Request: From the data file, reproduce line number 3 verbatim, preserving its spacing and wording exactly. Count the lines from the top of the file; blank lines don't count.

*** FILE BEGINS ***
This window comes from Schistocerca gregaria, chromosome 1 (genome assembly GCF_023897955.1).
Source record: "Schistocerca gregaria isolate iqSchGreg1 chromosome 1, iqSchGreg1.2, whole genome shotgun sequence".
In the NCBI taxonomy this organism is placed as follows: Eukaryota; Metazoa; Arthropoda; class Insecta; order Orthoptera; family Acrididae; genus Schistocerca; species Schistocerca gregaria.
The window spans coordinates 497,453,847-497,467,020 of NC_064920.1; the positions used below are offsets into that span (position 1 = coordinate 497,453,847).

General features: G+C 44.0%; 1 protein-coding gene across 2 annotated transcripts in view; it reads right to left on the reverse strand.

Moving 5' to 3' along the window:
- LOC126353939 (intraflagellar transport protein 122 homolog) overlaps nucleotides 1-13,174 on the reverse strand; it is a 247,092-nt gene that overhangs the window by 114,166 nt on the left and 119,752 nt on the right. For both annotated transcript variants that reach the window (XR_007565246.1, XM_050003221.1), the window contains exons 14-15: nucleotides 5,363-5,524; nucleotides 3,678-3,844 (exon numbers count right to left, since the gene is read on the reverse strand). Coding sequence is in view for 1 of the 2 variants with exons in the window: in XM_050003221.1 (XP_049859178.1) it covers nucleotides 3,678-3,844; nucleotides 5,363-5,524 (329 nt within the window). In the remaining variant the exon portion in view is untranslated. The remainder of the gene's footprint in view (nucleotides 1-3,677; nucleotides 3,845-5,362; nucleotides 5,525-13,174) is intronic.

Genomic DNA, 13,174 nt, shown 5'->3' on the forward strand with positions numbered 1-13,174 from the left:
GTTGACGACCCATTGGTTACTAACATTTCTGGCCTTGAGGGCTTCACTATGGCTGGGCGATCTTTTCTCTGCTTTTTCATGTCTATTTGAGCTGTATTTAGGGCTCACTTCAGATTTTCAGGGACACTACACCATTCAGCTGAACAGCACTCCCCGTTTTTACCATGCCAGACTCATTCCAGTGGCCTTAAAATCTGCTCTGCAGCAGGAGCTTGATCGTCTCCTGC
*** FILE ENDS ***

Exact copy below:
In the NCBI taxonomy this organism is placed as follows: Eukaryota; Metazoa; Arthropoda; class Insecta; order Orthoptera; family Acrididae; genus Schistocerca; species Schistocerca gregaria.